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Camping in Style in a Jungle Yacht

AtomicToasters March 21, 2012 Nostalgia

The International Harvester 'Jungle Yacht'

Good afternoon everyone.

The picture above is of a vehicle known as a ‘jungle yacht’, and was used by the Italian explorer Attilio Gatti in his 10th and 11th African expeditions. The expedition used two streamlined trailers designed by Count Alexis de Sakhnoffsky and using 1937 International Harvester D-35 chassis, and were 44 feet long and weighed 9 tons. The vehicles were built by the International Harvester company, who was evidently one of the sponsors of the expedition.

The trailers were pretty luxurious accommodations for camping out in the boonies of British East Africa. They were joined together in camp as a deluxe 5-room apartment on wheels,  and served as headquarters while the expedition’s personnel sought out the secrets of the dim heart of Africa.

One of the vehicles in transit from the IH factory to New York

The camps were equipped with electricity and air conditioning and had a workshop, a photographic lab, and a ham radio station (Gatti was an enthusiastic ham radio operator). Electricity was supplied by a 110 volt generator mounted behind the cabs of the trucks. Each night a single wire 4500 volt electric fence was put up to dissuade the large specimens of the local wildlife from approaching the camp.

Cocktails in the deepest heart of Africa.

It might well have been nice to camp in the trailers when they stopped for the day, but as big as they were, they must have been a real bastard to maneuver through the jungles.

References

Wisconsin Historical Society

 1940s.org

Goodbye forever to Africa

 

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Currently there are "23 comments" on this Article:

  1. Number_Six says:

    "I'll wait in the Land Yacht while Jim bags me a leopard."

    /pickled Marlin Perkins watching Jim hard at work

  2. Alff says:

    Having a hard time visualizing this underway. Is there no articulation between truck and trailer? That would indeed make for a ridiculous turning radius.

    • dukeisduke says:

      There appears to be some kind sliding joint between the cab and the trailer. Just don't get your fingers in there! Ouch!

    • The Professor says:

      I couldn't find a diagram of how the jointed area worked. It's probably ridiculously complex.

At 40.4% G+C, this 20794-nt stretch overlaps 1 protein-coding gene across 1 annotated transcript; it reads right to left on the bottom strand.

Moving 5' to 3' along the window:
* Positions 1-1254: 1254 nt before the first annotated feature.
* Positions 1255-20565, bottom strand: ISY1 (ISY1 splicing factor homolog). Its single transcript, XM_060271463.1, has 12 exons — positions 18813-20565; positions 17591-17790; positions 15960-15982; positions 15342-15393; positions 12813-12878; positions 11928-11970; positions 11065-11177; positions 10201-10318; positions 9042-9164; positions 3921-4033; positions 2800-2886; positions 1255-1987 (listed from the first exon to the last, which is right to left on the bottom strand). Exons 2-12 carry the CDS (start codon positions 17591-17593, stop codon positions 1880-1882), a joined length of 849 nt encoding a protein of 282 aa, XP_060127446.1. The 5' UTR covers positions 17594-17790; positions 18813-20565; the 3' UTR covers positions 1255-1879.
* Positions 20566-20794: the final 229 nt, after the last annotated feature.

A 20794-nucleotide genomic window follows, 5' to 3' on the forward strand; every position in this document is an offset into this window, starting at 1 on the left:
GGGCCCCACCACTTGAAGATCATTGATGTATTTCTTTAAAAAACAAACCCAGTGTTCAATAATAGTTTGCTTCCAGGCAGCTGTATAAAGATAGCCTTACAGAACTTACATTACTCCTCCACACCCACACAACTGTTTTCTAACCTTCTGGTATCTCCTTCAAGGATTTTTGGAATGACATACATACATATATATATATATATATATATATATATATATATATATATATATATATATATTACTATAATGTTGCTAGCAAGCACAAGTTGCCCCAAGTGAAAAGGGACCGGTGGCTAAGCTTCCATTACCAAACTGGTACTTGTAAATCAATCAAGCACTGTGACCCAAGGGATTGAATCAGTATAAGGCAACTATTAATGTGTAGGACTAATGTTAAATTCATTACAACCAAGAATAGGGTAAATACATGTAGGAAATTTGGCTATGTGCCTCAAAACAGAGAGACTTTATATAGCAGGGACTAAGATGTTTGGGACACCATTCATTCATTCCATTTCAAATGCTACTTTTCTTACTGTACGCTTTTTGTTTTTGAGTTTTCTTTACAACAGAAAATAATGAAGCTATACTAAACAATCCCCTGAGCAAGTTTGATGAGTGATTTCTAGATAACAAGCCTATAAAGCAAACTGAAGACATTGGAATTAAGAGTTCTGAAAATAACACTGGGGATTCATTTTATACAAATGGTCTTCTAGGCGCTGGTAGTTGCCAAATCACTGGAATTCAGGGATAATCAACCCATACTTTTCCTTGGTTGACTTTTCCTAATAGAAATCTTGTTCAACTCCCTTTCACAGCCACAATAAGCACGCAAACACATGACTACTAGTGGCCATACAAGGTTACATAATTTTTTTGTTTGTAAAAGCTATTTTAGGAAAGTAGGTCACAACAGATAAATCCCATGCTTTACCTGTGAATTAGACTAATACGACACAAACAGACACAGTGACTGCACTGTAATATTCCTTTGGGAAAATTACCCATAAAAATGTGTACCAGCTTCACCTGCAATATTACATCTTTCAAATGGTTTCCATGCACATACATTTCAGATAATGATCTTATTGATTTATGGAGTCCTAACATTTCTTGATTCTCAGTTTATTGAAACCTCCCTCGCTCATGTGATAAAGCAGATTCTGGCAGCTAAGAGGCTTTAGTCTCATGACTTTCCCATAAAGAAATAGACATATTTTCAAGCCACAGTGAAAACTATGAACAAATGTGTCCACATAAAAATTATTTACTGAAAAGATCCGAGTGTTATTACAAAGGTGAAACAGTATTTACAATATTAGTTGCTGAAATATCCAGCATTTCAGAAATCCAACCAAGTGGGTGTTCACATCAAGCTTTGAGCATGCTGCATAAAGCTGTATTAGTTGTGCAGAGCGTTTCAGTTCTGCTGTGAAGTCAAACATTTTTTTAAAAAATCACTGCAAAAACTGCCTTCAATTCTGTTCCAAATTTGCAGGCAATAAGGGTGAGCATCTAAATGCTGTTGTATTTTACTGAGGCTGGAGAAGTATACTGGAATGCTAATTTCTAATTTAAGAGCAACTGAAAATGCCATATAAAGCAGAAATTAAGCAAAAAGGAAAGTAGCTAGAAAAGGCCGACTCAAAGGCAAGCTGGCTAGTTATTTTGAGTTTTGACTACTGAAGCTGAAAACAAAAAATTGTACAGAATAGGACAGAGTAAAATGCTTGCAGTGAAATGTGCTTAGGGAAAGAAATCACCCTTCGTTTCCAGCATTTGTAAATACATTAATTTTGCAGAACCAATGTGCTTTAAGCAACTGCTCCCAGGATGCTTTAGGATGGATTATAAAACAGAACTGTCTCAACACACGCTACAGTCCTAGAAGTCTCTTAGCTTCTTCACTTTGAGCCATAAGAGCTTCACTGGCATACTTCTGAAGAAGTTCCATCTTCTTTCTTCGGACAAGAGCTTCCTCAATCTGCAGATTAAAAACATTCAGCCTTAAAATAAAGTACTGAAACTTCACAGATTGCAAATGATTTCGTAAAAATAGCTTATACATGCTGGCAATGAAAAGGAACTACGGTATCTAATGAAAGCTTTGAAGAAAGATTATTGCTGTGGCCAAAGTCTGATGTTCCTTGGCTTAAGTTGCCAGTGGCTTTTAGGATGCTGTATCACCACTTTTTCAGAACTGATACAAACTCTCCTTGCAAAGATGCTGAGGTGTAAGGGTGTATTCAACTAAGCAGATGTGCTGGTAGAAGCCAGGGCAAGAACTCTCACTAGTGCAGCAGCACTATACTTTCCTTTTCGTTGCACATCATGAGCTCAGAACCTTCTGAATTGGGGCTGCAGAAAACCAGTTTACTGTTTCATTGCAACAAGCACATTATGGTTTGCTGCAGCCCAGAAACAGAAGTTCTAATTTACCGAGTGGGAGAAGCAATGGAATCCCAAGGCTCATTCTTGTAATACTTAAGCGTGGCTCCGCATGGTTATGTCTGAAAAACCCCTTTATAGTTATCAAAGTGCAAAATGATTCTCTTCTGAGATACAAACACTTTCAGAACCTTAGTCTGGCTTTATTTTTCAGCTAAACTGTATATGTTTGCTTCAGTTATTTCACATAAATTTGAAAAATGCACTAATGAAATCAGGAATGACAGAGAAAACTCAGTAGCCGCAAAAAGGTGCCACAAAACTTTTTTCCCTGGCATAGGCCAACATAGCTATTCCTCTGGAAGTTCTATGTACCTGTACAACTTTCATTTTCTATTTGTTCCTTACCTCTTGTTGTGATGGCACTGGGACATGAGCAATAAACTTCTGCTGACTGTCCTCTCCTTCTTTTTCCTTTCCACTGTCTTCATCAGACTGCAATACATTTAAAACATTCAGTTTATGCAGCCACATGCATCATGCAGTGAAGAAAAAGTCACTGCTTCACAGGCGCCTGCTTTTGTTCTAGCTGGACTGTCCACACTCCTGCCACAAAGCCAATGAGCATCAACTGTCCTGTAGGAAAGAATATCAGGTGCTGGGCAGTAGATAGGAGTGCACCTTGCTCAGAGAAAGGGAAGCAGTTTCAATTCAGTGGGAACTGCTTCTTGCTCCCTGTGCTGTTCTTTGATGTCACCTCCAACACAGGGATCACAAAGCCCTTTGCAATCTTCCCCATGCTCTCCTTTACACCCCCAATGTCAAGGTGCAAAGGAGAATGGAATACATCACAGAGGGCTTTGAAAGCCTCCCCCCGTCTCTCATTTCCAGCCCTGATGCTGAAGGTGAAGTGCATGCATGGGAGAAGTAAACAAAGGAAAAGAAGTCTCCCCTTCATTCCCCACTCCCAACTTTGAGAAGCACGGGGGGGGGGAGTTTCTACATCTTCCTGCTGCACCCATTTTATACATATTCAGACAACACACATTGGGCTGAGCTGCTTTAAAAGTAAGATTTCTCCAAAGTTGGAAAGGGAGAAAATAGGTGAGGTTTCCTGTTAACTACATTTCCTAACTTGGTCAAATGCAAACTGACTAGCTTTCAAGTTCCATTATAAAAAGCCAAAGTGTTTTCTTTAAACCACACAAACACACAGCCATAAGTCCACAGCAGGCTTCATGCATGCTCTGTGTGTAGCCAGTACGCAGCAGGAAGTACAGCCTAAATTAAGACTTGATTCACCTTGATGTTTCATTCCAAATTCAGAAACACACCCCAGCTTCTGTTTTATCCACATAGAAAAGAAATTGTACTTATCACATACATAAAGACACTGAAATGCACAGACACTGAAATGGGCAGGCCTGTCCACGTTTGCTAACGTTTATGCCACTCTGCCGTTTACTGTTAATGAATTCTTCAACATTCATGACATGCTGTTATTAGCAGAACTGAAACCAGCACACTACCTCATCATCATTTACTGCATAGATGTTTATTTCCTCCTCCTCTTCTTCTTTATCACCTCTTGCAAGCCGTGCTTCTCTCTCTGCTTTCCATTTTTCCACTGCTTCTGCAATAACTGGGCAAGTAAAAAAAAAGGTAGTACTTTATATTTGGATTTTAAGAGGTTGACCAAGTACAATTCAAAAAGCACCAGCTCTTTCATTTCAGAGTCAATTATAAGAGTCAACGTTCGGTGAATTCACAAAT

• jamjar107 says:

        probably the artists drawings are inacurate. I suspect that these wee an early version of the 5th wheeler concept.

    • Feds_II says:

      As my mom once said:

      "If there's a joint here, I want to know about it!"

    • texlenin says:

      It looks to be an articulated fifth wheel.
      Look at the ad, second pic down on the
      right, where it's being offloaded via crane.
      Maybe the truck has scalloped bodywork?

  3. needthatcar says:

    I am pretty sure my awesome meter just exploded.

    DAMMIT HOONIVERSE! These things aren't cheap!

  4. dukeisduke says:

    I can't see how these could operate reliably off of dirt roads or paved roads. No 4WD, no mud/snow tires, plus it's huge.

  5. dukeisduke says:

    I wonder if it's too late to order one of the illustrated booklets?

  6. The Professor says:

    My first thought, when I came across these things was, "They took these things into the African jungle?" I'd hate to have been one of their porters, I'll bet these things were always buried up to the hubs in something.

  7. Marcal says:

    I can't imagine dragging a 9-ton sled through the jungle on bicycle tires.

  8. Mike England says:

    this is incredible. If you cannot live without your very own color pictures you MIGHT find something at http://www.autolit.com.
    I just found a color catalog for the D-35 – they have more than 1000 cornbinder items.

  9. smurfswacker says:

    I seem to recall seeing pictures of these things in a National Geographic story, but I no longer have my NG collection. Am I remembering aright?

  10. Chris Burton says:

    By all honesty, it looks like someone welded a camper into the back end of an old school milk truck. Still, if it's well-furnished and comfortable inside, then I don't see why this can't be a solid choice for an outdoor trip even today.

  11. These were seen as accommodations when they shot the original Tarzan on film. This was a a very noisy vehicle and quite heavy in payload capacity.

  12. This thing looks a little tough to maneuver – even if it does have some articulating joint or hidden mechanism. The vehicle is definitely one you'd prefer to drive in a straight line as much as possible.

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